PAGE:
Perhaps the most iconic image from the inauguration was the “Hope” poster by artist Shepard Fairey. It will now be the most litigious. Associated Press has alleged that the artist committed copyright infringement over the use of one of its pictures taken by Manny Garcia at the National Press Club in Washington. She and some experts insist that it falls into the fair use exception for copyrighted material.
Fairey admits that her poster was based on an Associated Press photograph, taken in April 2006 by Garcia.
Fairey is represented by Anthony Falzone, executive director of the Fair Use Project at Stanford University who says that they intend to argue fair use. This doctrine turns on how much of the origingal was used and what it was used for.
The fair use provision states:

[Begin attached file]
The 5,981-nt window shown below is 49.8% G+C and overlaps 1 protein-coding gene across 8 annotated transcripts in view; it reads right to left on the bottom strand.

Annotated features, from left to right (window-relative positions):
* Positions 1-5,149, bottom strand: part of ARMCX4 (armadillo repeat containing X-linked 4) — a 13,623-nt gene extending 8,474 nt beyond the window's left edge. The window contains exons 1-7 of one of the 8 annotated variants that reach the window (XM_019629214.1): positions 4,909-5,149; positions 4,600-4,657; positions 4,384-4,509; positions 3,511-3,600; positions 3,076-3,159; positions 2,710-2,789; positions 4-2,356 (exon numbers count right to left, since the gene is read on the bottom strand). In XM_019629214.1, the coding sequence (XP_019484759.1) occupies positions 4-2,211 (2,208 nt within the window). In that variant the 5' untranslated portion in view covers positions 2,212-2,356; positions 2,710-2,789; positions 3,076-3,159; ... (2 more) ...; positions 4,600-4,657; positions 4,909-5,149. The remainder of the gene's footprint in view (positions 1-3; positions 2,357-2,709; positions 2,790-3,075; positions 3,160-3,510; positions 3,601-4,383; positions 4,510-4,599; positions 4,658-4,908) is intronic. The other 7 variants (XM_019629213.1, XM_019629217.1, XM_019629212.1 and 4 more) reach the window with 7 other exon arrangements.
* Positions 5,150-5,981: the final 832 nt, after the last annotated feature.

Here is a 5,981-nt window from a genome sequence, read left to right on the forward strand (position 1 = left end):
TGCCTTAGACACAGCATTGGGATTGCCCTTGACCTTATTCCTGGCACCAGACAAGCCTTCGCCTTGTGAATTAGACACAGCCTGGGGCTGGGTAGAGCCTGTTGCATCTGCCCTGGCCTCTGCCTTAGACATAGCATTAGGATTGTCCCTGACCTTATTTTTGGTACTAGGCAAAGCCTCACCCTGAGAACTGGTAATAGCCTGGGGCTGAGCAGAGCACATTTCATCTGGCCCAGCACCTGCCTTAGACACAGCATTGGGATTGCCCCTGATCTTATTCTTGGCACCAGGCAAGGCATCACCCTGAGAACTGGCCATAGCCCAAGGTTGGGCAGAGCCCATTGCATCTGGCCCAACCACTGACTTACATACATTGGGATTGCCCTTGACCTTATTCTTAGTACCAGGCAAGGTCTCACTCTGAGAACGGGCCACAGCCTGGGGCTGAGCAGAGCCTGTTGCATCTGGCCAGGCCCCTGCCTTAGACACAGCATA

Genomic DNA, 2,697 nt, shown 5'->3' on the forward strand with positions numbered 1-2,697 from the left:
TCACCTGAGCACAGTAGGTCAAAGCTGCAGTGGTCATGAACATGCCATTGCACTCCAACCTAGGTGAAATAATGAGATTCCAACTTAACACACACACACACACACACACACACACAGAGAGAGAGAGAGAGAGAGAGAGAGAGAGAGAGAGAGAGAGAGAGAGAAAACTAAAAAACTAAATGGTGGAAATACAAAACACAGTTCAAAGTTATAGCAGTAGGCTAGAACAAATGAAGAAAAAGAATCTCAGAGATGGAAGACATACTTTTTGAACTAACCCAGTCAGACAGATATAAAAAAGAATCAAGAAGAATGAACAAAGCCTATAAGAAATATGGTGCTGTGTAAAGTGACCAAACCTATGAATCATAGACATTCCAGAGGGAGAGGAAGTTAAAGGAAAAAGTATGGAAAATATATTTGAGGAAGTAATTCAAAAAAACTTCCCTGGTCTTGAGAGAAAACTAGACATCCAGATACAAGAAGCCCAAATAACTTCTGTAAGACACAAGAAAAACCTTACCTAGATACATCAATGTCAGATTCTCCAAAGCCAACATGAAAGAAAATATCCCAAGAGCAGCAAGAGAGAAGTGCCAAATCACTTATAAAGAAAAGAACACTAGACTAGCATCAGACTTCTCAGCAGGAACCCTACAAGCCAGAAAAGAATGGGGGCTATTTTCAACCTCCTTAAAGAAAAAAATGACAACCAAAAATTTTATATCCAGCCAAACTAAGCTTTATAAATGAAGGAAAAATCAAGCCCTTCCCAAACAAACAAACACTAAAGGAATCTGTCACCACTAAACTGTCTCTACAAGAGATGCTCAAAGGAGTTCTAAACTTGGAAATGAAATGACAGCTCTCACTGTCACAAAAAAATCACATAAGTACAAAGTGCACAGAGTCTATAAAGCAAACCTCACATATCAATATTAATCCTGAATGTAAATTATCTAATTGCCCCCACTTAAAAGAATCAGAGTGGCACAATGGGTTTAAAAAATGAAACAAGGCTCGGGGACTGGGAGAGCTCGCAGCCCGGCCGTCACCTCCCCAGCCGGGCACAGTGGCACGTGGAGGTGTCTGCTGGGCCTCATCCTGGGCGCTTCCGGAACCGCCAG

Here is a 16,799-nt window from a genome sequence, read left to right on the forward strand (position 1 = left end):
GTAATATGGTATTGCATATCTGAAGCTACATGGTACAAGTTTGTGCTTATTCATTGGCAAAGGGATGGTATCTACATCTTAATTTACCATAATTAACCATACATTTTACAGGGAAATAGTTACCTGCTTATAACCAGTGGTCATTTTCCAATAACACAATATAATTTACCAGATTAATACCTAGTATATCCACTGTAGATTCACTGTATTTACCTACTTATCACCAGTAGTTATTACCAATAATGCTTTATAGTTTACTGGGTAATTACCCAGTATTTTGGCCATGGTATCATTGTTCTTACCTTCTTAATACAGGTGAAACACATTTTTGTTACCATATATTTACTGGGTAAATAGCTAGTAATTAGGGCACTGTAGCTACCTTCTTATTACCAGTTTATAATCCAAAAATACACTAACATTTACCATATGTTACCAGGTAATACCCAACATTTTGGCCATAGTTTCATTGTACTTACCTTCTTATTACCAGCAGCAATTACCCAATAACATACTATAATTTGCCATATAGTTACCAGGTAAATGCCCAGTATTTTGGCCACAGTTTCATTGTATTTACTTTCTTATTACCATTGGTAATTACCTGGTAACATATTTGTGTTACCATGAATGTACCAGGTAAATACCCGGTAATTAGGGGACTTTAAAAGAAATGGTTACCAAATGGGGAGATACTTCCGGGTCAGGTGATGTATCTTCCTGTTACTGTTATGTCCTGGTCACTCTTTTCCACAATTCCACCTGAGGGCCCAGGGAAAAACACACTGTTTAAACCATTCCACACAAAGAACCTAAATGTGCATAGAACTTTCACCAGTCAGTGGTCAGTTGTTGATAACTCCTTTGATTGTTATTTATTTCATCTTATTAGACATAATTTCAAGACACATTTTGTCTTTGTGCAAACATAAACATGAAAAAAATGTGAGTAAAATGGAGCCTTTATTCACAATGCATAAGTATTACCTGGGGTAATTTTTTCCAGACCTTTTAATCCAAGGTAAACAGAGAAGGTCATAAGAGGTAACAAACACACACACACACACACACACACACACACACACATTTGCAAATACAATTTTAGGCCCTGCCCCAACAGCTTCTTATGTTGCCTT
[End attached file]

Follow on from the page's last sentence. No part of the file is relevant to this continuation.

Notwithstanding the provisions of sections 17 U.S.C. § 106 and 17 U.S.C. § 106A, the fair use of a copyrighted work, including such use by reproduction in copies or phonorecords or by any other means specified by that section, for purposes such as criticism, comment, news reporting, teaching (including multiple copies for classroom use), scholarship, or research, is not an infringement of copyright. In determining whether the use made of a work in any particular case is a fair use the factors to be considered shall include:
the purpose and character of the use, including whether such use is of a commercial nature or is for nonprofit educational purposes;
the nature of the copyrighted work;
the amount and substantiality of the portion used in relation to the copyrighted work as a whole; and
the effect of the use upon the potential market for or value of the copyrighted work.
In this case, the picture was significantly changed in its coloring, background, and even his tie color. There is also the question of the value of the picture with a great number of similar shots now available in the public domain.
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